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Shabbat Parashat Nitzavim| 5766

Moreshet Shaul

From the works of Hagaon Harav Shaul Yisraeli zt”l - “Fortunate Is One Who Is Always Fearful” - From Derashot Layamim Hanoraim, pp.12-13
 Elul is not the month of teshuva (repentance); it is only the month of preparation for teshuva. So we see that the preparation for teshuva is more substantial than the teshuva itself, for an entire month is required for preparations and only ten days for teshuva.
 One can express the content of the preparations that are to take place during Elul through the month’s emblem. “Shall a shofar be blown in the city, and the nation will not tremble?” (Amos 3:6). The point of the preparations, which include the daily blowing of the shofar, is to shake up one’s spiritual equilibrium, to bring fear into the soul, cause a little lack of confidence, a little doubt about our ability to decide and act.
 Normally, a person has fears on a regular basis, but we are talking about a different type of fear. A person is afraid about what will happen tomorrow or the next day. He wants guarantees about the security of his existence in the future for him and his family. In order to help secure his future, which is hidden and full of doubt, he is willing to relinquish some pleasures in the present. Certainly, the past is of little concern to him. It is no longer in the world, so what is there to think about?
 The correct and necessary fear has been inverted, as if by mirror image, and is placed at the wrong time and place. A person should be fearful only of his own actions. What others do will not impact on him. The gemara says that the pasuk, “Fortunate is one who is always fearful” (Mishlei 28:14) refers to his situation in regard to Torah study. He should be worried specifically about any shortcomings that he might have in the past, which are so often ignored.
 “Every path of man is straight in his eyes” (Mishlei 21:2). Indeed, we are not used to seeing blemishes in ourselves. The one who is wrong is always “the other guy.” “I am always right.” From the time of the Romans, the accepted foundation of societal perspective has been that a person sees himself as fine. As long as a person has the mind frame that he always makes the right decision, it is impossible to talk about teshuva. In fact, he is not even able to bring his heart to believe in the Creator. This is the source of the self-complacency and the refusal to be self-critical and corrective.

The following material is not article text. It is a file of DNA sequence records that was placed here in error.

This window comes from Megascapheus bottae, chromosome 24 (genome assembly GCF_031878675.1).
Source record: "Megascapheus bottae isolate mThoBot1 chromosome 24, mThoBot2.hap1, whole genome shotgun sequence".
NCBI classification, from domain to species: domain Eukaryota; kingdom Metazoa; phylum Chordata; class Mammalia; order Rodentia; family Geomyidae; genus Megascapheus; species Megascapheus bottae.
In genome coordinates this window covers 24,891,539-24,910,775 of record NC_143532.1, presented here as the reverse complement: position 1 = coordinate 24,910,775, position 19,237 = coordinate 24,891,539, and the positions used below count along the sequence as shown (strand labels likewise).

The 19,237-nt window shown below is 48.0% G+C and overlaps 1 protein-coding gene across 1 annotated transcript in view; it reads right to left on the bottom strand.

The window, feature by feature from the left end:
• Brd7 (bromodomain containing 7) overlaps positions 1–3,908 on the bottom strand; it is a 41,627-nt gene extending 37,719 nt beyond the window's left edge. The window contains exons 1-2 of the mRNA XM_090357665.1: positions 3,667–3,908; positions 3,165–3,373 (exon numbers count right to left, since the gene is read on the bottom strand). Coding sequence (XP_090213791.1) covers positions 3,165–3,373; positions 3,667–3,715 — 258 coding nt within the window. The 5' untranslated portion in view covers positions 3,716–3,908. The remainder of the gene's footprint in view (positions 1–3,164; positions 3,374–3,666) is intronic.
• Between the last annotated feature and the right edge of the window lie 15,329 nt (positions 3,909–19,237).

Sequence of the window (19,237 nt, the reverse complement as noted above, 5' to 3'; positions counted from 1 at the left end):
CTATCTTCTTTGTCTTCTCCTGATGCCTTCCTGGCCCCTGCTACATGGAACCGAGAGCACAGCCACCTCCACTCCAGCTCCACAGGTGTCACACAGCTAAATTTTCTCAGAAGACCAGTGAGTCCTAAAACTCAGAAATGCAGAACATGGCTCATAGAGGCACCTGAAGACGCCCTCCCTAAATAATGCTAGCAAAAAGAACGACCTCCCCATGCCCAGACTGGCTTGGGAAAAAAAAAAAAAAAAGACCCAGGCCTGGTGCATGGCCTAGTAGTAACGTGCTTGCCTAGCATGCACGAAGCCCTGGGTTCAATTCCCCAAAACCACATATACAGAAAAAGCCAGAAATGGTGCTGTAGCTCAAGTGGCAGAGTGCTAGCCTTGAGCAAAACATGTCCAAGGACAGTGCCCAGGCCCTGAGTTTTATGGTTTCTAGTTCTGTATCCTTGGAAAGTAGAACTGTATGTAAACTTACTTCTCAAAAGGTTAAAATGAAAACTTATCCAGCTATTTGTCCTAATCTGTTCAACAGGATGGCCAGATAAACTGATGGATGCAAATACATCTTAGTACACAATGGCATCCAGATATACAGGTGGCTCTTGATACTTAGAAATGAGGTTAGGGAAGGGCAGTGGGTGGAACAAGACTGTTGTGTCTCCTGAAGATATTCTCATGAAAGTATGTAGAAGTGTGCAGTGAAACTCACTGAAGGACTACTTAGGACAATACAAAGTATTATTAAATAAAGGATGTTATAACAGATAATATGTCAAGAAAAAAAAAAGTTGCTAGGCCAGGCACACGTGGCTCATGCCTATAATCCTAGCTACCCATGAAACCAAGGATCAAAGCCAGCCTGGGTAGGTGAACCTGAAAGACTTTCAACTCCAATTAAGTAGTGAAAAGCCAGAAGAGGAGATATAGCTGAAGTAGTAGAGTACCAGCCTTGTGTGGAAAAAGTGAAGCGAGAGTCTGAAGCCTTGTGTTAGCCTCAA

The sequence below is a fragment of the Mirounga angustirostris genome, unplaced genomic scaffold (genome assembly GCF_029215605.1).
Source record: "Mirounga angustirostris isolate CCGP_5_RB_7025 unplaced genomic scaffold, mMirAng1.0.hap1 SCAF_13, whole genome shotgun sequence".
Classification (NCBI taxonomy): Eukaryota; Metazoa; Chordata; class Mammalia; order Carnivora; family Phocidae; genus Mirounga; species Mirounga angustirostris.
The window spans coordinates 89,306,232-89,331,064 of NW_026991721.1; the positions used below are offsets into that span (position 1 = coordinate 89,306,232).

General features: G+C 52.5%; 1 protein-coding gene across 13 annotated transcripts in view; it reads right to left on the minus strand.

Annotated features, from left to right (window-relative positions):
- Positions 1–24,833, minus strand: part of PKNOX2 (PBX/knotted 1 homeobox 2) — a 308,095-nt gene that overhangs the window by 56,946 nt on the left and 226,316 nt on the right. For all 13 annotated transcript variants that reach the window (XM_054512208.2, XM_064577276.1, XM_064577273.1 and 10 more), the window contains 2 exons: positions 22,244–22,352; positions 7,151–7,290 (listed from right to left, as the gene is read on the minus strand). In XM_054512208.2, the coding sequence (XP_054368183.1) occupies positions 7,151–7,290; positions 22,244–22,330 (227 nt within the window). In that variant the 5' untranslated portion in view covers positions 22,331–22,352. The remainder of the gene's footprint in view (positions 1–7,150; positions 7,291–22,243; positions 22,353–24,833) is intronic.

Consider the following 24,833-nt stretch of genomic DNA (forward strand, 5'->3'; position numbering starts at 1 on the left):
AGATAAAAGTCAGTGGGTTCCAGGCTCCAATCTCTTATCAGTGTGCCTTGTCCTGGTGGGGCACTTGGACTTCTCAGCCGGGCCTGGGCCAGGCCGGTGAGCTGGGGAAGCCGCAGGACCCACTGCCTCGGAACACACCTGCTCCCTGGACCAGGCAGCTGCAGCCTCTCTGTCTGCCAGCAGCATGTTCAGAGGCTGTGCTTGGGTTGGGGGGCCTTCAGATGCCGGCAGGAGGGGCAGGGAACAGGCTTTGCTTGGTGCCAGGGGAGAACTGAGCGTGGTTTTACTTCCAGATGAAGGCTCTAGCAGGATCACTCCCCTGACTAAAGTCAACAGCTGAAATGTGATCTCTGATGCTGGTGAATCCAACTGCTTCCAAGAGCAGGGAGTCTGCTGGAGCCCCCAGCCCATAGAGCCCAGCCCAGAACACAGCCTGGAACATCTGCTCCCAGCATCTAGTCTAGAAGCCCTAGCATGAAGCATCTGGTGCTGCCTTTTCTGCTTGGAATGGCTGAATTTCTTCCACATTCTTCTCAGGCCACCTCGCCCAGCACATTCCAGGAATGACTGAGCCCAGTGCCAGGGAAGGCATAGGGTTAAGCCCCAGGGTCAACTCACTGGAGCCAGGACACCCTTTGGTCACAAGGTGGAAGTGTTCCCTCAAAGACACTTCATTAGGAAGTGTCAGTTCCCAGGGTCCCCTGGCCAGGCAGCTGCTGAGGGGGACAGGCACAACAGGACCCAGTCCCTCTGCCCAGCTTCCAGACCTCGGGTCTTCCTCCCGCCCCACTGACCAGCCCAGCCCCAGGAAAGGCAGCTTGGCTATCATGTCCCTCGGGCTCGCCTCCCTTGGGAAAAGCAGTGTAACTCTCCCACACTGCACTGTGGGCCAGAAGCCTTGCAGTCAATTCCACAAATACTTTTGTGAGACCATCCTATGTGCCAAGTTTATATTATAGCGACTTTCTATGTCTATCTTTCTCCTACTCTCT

The month of Elul comes along to shake us out of our complacency and focus our attention on the past, as opposed to the future. It is not that we should not care about the future. Rather, it is the past that is the key to the future. We should have fear, a healthy, productive fear of the past. It does not let us rest but makes us be critical and suspicious about ourselves. This is the content of Elul. Yet, too often, our approach is to stay where we are, without listening to the signs of the days and, thus, everything can remain like it was the year before.
   If there are no preparations for teshuva, there is no teshuva. The days that were reserved for waking up to the situation pass unnoticed. A person will not purify himself if he does not know that he is impure. Let us “come to make a calculation” (a famous rabbinic play on words, taken from Bamidbar 21:27). The fundamental understanding that there is a need for careful calculation, not just to fulfill an obligation, but for one’s own sake and in respect to the Knower of Thoughts, is part of the calculation itself.
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This edition of
Hemdat Yamim is dedicated to the memory of
R’ Meir ben Yechezkel Shraga Brachfeld o.b.m.
Hemdat Yamim is also dedicated by Les & Ethel Sutker of Chicago, Illinois
in loving memory of Max and Mary Sutker and Louis and Lillian Klein,z”l.
May their memory be a blessing!

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